-Nice to meet you, Michael.
-Any resemblance to Cheddar Man?
-I can't see it exactly.
-Come on in.
-Thank you very much.
'Local teacher Adrian Target was helping to organise
'the experiment when he was also roped in to giving a sample.'
So I was arranging to have my students' DNA tested and some of
them were a bit apprehensive,
and so I said, "It'll be OK. I'll show you there's nothing involved.
"I'll have mine done as well."
One of the things that they obviously wanted to know
was how much like Cheddar Man I was, and so they did...
..a reconstruction of Cheddar Man's head based on what they had from the skeleton.
Adrian, this is spooky!
Such a strong resemblance.
I mean, obviously you don't wear your hair the same way
they did 9,000 years ago, but otherwise...
It's always other people who can see the resemblance, isn't it?
'Almost as bizarre is Adrian's other secret.'
You know who this is, don't you?
Yes, it's a Bradshaw Handbook, a Bradshaw Guide.
And how do you know that?
Probably because I'm a railway nut, I suppose,
a bit of an anorak, and I've collected mainly the timetables
rather than the guides.
Adrian, that is to be a serious anorak
to collect the timetables of trains that ran 150 years ago.
-Yes, I suppose so.
-Sherlock Holmes always had a Bradshaw
to the left of his fireplace.
Well, I do have some just here.
'I suppose it was only a matter of time before I met another Bradshaw enthusiast.
'It wasn't long ago that they were an essential item for every train traveller.'
Must give you a lot of interesting bedtime reading, that.
Thank you. That's lovely.
'It's almost time to leave Cheddar,
'but there's one thing I need to try before I go.' Good evening.
Oh, that looks serious!
Are these all from Cheddar?
-They are all from Cheddar.
-This is the one from the caves?
-It is indeed.
-That's the one I have to try.
Lovely big taste.
Mmm, really mature and...
..fresh and tangy.
-Thank you so much.
-I'm glad you're enjoying it.
'Early next morning,
'I'm ready to pop along the coast to Weston-super-Mare.' Morning.
-Running on time on a Sunday morning. That's very good.
-Yeah, we try to.
The building of the Great Western Railway made it possible for there to be long-distance tourism,
like railway workers from Swindon spending a week by the seaside in Devon.
But it also led to growth of day-tripping and weekend visits, so that people from
Bristol and Exeter could spend time by the sea in the Bristol Channel.
Weston-super-Mare, perhaps above all other seaside resorts,
grew rapidly thanks to the railway.
In 1822, it had a population of just 735.
By the end of the century, it had shot up to over 20,000.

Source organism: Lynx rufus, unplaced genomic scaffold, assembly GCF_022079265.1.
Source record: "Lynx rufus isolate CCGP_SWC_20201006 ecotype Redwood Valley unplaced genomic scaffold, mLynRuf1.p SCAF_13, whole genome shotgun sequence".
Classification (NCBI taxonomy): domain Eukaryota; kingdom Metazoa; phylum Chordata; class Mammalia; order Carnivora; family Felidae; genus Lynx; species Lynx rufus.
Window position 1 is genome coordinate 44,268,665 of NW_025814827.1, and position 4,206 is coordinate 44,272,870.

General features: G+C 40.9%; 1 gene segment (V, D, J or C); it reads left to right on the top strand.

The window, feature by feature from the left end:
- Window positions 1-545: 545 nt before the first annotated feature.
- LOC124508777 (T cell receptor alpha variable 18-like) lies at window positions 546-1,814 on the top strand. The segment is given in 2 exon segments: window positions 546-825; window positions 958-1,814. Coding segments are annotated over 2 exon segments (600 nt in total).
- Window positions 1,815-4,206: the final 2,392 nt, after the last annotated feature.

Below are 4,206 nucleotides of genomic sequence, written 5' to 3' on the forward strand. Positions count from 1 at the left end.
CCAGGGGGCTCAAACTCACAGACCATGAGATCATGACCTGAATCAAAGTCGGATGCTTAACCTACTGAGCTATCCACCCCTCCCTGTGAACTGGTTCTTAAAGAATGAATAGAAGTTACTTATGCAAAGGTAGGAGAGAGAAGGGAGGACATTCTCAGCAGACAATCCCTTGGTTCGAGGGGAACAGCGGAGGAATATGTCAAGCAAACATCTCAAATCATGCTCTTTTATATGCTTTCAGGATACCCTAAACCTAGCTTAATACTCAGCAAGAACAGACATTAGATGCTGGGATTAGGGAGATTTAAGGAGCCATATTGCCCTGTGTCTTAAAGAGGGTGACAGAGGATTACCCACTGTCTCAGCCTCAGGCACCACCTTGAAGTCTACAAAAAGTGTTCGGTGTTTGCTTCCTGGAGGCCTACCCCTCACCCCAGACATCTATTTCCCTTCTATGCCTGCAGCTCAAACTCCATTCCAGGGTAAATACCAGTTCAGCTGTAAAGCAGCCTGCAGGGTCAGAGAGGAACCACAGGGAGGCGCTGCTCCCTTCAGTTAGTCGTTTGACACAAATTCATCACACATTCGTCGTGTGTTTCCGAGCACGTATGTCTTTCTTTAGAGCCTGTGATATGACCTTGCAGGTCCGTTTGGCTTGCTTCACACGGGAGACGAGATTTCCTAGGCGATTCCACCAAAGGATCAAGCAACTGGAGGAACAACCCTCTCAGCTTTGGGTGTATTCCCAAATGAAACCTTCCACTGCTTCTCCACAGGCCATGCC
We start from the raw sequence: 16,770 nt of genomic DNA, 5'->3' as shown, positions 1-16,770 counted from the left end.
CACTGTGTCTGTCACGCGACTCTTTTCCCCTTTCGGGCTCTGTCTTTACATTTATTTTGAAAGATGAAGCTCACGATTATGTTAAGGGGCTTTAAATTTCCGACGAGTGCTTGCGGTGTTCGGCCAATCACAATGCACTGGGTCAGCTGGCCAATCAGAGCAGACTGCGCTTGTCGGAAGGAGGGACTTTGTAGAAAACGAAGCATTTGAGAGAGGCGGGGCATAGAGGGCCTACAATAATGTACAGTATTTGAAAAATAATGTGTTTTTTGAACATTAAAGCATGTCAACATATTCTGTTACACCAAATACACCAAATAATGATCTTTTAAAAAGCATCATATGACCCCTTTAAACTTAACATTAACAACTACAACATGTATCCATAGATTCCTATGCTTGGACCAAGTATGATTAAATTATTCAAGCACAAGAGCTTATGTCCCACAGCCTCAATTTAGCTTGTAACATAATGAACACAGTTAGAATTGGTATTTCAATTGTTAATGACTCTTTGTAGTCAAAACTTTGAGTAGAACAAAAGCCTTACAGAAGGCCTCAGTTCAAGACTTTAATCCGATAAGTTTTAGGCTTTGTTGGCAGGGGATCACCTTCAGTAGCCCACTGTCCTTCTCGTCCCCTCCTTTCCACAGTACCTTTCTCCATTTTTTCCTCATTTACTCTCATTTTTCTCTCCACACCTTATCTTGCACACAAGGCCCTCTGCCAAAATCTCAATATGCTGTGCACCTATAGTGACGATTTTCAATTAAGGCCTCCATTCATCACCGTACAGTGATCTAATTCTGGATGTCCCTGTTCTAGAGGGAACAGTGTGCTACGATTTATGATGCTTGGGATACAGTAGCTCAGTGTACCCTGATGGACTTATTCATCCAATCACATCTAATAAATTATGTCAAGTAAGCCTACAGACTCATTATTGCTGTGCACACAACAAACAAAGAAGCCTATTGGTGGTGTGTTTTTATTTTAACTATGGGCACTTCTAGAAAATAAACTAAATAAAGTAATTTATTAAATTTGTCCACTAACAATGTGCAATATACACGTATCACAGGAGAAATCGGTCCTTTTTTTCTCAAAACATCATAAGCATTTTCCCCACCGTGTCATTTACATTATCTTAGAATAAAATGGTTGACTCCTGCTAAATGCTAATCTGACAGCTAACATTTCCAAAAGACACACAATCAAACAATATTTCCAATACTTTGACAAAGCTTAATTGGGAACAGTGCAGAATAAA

'Clearly, they weren't put off by what Bradshaw had to say.'
My Bradshaw's Guide is not entirely polite about Weston-Super-Mare,
so I'm intrigued to see what I'm going to find.
Bradshaw writes that, "The receding of the tide leaves
"a disfiguring bank of mud along the beach,
"which is a great drawback to the enjoyment of bathing".
It says about Weston-Super-Mare, at low tide Weston is disfigured by this bank of mud.
-What do you think of that?
-I think it's right.
Do you think that is a bit disfiguring?
I think it's the stones and stuff.
Do you not like that so much?
It can look very dirty and polluted,
but today it actually doesn't look that polluted, but sometimes it does.
-Are you visiting Weston-super-Mare or do you live here?
-We live here.
I'm following a very old guidebook, 150 years old, and he makes what I think is a rather catty comment.
He says the best reason to stay a long time in Weston-super-Mare
is because of the attractive places around it.
What do you think of that? Do you think that's a bit unfair?
-Yeah, the Weston-super-Mare central is lovely.
I thought you'd say that.
And the other thing he says is that he thinks
the bank of mud that's left at low tide is disfiguring.
-Would you use that word?
-No, it's a natural thing, surely.
You can't have lovely Cornwall beaches everywhere, can you?
-And if it's a natural thing, you shouldn't call it disfiguring?
-No, course not. It's part of Weston.
Everybody knows it's like that down here but everybody still comes down here.
You really are loyal to your town.
At least Bradshaw is more positive about one local attraction, Birnbeck Pier.
He says, "The bay sweeps a flat sandy beach to Worle Hill,
"having beyond it the Rock, or island of Birnbeck, across which
"a new pier has been made with a landing stage for steamers."
The pier was still bustling 50 years ago.
But severe damage from storms in 1990 made it unsafe
and it was closed to the public in 1994.
The only way to appreciate it is by water.
'So I've tagged along with the RNLI, who used to have a base on the pier.
'Nigel is one of 24 local volunteers.'
You've got an RNLI slipway there.
-You use that sometimes?
-We don't any more.
That got condemned a while back, just falling into disrepair, really.
So we now operate on the north side, using a new method
with tractors and trailers launching on a shingle beach.
Does it make you sad to see it in this dilapidated condition?
It does, yes. It's quite an old pier.
I just about remember it from when I was a wee lad.
And to see it like it is now is devastating, really.
But my visit to the pier is cut short by a real emergency.
You have to get the guys back on here. They want number two.
Swansea Coastguard from Weston...
There I was...er...
out in lifeboat number one
and a call came through.
Luckily, we had lifeboat number two alongside us,
but they have been called to an emergency.
Somebody is drifting in a raft.
It's quite a long-distance job, so they've got to take the bigger craft
and luckily we had the smaller boat alongside.
-Hi, Michael. Welcome aboard number two.